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New Polymers Bend, Twist, And Grab

In the past materials tended to remain static. More and more, researchers are developing dynamic materials that can change their shape on the fly.

One of the latest breakthroughs in this type of technology comes from researchers at Georgia Institute of Technology (Georgia Tech) and Ohio State University who have developed a magnetic shape memory polymer that can transform into a variety of shapes. Researchers believe the material can be used to create new capabilities in robotics and electronic applications.

shape memory polymer, robotics or electronics applications, Georgia Institute of Technology, Georgia Tech, Ohio State University
Researchers from the Georgia Institute of Technology (Georgia Tech) and The Ohio State University have developed a magnetic shape memory polymer that can transform into a variety of shapes, paving the way for new capabilities in robotics and electronics, they said. (Source: Georgia Tech)

The material—a mixture of three ingredients, each of which contribute unique properties that are integral to its behavior—uses magnetic fields to transform itself, said Jerry Qi, a professor of mechanical engineering at Georgia Tech.  The material is comprised of two types of magnetic particles—one that provides inductive heat and one with strong magnetic attraction—as well as shape-memory polymers that lock the shape changes in place, he said. This combination of materials is what provided researchers their unique result.

“This is the first material that combines the strengths of all of these individual components into a single system capable of rapid and reprogrammable shape changes that are lockable and reversible,” Qi said.

Creating freedom of movement

The new material builds on earlier research the team conducted that outlined actuation mechanisms for soft robotics and active materials, assessing the limitations in current technologies, said Ruike (Renee) Zhao, an assistant professor in the Department of Mechanical and Aerospace Engineering at Ohio State. “The degree of freedom is limited in conventional robotics,” she said. “With soft materials, that degree of freedom is unlimited.”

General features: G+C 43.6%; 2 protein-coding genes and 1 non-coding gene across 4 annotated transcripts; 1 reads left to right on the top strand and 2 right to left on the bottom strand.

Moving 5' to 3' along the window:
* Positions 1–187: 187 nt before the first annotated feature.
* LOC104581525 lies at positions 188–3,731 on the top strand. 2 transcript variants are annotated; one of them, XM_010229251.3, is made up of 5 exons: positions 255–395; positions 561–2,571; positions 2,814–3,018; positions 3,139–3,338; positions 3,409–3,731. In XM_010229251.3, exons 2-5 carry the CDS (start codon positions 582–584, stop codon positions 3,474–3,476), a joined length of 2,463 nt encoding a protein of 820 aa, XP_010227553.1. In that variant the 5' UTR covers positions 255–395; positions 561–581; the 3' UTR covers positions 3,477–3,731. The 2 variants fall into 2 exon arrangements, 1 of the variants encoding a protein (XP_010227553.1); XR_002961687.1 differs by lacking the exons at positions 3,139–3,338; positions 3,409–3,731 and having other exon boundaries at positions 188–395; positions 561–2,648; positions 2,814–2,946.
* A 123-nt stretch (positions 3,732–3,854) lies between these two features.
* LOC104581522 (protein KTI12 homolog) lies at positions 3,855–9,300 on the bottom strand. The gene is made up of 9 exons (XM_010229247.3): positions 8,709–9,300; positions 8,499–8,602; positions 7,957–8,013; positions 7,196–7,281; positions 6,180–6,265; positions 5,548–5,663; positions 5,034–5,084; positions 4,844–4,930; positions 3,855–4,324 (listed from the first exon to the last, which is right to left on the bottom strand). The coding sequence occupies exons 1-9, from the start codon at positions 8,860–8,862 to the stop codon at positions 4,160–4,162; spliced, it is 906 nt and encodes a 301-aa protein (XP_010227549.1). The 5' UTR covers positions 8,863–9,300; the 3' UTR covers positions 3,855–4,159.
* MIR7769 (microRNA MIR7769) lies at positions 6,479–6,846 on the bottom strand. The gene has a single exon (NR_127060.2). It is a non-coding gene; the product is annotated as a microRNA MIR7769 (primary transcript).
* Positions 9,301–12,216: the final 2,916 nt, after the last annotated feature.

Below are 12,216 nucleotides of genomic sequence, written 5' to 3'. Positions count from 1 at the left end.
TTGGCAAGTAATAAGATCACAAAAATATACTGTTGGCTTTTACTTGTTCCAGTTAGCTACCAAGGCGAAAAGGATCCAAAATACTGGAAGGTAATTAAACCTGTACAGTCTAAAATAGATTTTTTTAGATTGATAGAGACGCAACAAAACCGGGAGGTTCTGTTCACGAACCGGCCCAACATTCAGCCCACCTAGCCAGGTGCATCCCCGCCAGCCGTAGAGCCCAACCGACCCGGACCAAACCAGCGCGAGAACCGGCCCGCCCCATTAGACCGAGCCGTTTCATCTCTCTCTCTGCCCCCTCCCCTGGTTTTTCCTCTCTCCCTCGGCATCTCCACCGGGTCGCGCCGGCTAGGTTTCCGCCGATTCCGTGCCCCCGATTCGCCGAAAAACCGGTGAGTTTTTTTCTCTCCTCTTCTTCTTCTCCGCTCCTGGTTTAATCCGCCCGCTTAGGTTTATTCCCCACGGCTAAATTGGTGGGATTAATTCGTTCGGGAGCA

To create the material, researchers first distributed particles of neodymium iron boron and iron oxide into a mixture of shape memory polymers. Once the particles were fully integrated, they then create various objects from this mixture to test how the material would perform in various scenarios.

One example the team created to demonstrate their material was a gripper claw, which they fabricated from a t-shaped mold, researchers said. They applied a high-frequency, oscillating magnetic field to the gripper to cause the iron oxide particles to heat up through induction and warm the entire object. This rise in temperature than caused the material to soften, which made it pliable.

Researchers then applied a second magnetic field to the gripper to make its claws open and close, they said. Then, once the gripper cooled back down, whichever position it was in at the time remained locked.

Locking in the shape

The shape-changing process takes only a few seconds from start to finish, and the strength of the material at its locked state allowed the gripper to lift objects up to 1,000 times its own weight. “This process requires us to use of magnetic fields only during the actuation phase,” said Zhao. “So, once an object has reached its new shape, it can be locked there without constantly consuming energy.”

Researchers published a paper on their work in the journal Advanced Materials.

The team also tested other applications for the material, making coil-shaped objects that can expand and retract. This particular function simulates how an antenna could potentially change frequencies when actuated by the magnetic fields.

Other uses for the material are in robotics, Qi said, particularly for scenarios in which machines need to manipulate delicate objects, such as in the food industry or for chemical or biomedical applications.

Elizabeth Montalbano is a freelance writer who has written about technology and culture for more than 20 years. She has lived and worked as a professional journalist in Phoenix, San Francisco and New York City. In her free time she enjoys surfing, traveling, music, yoga and cooking. She currently resides in a village on the southwest coast of Portugal.

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